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Tokyo escaped because the wind blew away the radioactive clouds. But will Karachi be as lucky, asks Pervez Hoodbhoy.
[ISLAMABAD] In March 2011, even as explosions were tearing through the Fukushima complex, the Pakistan Nuclear Regulatory Authority nonchalantly declared that a similar disaster could never happen here. It issued the following vanilla guarantee: “Due to geographical differences between Pakistan and Japan, the likelihood that similar extreme natural events may occur in the vicinity of the country’s nuclear plants is quite small.”
This is technically correct. Two extreme natural events are unlikely to be similar. But, how would Pakistan deal with massive radioactive release after deliberate sabotage, a terrorist attack, equipment failure, or operator error? The 120,000 of Fukushima could flee, the 20 million of Karachi cannot.
Along Karachi’s coast, the construction of two additional 1,100 megawatts nuclear power plants is underway. Of untested design, they are China’s first export of reactors to another country. A loan offer of US$6.8 billion — larger than Pakistan’s annual defence budget — was an important enticement.
Pakistan must indeed look towards nuclear energy, but only of the fusion kind drawn from the sun. Cheaper by the day, small decentralised solar and wind units offer the best option for households. This will greatly decrease the pressure on gas, oil, and hydro generation and release energy for industry. It is time for Pakistan to follow the world into a cleaner, safer 21st century.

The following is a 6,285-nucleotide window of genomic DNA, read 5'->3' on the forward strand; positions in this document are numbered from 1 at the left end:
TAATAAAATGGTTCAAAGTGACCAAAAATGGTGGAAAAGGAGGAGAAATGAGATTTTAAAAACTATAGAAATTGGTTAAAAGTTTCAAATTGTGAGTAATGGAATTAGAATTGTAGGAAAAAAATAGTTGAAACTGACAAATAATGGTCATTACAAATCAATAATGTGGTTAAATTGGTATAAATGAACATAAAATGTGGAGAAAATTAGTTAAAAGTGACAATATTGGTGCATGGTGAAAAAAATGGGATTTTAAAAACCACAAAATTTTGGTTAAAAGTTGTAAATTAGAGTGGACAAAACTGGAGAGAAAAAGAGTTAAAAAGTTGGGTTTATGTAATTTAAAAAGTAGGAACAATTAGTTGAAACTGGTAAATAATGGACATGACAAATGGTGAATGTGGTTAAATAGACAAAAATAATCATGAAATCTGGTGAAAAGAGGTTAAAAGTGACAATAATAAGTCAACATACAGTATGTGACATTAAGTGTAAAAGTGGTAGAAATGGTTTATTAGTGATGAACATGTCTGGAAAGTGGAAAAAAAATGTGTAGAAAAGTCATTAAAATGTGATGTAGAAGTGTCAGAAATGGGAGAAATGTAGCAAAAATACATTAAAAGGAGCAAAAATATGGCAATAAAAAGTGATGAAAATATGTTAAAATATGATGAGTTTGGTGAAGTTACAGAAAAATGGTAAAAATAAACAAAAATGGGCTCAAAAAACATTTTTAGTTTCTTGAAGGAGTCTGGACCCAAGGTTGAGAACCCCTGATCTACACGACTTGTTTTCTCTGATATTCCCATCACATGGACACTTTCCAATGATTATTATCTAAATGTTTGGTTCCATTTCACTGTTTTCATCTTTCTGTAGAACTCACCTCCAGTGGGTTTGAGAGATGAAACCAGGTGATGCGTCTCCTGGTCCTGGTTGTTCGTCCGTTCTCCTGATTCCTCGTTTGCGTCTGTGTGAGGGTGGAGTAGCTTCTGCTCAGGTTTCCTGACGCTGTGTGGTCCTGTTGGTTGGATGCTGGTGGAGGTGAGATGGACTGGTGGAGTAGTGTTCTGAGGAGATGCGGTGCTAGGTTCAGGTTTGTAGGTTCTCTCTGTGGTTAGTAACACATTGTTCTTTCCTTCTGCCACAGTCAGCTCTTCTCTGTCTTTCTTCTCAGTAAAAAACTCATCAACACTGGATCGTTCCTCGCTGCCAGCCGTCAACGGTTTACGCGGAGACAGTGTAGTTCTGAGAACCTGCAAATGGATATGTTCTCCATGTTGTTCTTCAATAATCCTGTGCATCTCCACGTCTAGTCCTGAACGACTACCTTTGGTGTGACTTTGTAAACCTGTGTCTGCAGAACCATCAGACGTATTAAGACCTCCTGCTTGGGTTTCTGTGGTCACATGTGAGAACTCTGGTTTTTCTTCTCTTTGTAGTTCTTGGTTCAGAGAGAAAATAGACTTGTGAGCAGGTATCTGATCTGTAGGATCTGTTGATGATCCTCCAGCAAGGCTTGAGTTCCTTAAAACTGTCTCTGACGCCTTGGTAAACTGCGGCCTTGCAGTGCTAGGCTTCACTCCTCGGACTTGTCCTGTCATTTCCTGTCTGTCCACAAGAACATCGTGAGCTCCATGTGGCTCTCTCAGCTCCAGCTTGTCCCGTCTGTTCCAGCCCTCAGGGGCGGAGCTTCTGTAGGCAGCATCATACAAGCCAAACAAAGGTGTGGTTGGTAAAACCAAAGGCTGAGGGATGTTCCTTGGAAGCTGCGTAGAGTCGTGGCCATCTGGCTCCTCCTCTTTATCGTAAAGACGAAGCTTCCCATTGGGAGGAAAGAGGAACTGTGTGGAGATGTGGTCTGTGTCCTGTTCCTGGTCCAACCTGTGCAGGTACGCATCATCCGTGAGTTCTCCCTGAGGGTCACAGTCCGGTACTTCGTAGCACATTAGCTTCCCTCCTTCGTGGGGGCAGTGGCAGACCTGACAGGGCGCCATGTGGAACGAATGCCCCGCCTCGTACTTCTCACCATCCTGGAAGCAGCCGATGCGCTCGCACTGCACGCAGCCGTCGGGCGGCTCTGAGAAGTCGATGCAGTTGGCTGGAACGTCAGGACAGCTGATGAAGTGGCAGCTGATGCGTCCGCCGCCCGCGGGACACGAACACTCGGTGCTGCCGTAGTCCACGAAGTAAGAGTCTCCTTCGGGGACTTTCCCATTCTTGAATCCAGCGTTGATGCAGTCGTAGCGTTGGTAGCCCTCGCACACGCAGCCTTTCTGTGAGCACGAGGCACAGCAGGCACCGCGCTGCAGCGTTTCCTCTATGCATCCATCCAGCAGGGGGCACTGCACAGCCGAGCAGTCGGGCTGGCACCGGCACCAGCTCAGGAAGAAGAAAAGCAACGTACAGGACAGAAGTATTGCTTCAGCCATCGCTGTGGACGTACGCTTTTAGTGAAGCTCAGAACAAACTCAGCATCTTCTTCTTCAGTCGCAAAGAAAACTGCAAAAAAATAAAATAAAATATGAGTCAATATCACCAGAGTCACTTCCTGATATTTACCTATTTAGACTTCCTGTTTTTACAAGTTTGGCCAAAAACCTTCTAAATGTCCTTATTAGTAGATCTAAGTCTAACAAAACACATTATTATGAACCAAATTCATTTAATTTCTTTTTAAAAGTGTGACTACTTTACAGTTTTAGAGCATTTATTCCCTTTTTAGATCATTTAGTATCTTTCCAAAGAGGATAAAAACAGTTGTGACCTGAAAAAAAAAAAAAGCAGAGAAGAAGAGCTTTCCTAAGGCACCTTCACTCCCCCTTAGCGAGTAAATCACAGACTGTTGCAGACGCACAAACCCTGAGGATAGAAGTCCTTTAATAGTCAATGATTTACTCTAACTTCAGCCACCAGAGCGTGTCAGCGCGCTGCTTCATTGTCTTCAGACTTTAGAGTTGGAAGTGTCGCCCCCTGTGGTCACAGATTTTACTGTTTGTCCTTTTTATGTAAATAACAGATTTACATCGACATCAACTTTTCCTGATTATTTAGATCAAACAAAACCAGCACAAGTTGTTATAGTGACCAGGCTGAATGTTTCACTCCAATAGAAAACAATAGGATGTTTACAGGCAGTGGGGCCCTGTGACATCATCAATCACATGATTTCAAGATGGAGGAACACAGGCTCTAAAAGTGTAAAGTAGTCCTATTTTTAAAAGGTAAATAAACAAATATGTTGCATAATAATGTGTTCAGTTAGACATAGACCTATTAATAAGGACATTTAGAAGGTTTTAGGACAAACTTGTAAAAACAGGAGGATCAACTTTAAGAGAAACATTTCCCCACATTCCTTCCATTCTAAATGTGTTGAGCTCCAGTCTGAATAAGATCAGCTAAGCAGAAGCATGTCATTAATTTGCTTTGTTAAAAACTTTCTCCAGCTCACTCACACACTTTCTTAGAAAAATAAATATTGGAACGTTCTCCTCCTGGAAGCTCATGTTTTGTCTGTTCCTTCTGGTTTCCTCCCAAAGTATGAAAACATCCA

In India, according to a report released this month by Deutsche Bank, solar will provide 25 per cent of the country’s power capacity by 2022. China added a world record of 23 gigawatts of new wind power capacity in 2014, of which 84 per cent has already been connected to the grid. Solar is expected to be the dominant source of energy worldwide within the next 15 years and generate US$5 trillion in revenue. Although its intermittent nature necessitates supplements, new energy storage mechanisms have made much progress.
On the other hand, nuclear fission has a dismal future. Its global share dwindled from 17 per cent in 1995 to 10 per cent in 2013, and global investment in new reactors is about five times less than in renewables. China, which aggressively seeks to export reactors, now has six times more installed capacity in renewables than in nuclear.
The world now recognises that nuclear power makes less and less economic sense. The complexity of reactors, together with enhanced safety features, has sharply increased capital and running costs. Second, and more importantly, majorities in the United States, Europe, and Japan think reactors are unsafe even with additional safety features.
Link to original article in Dawn
This article has been produced by SciDev.Net's South Asia desk.

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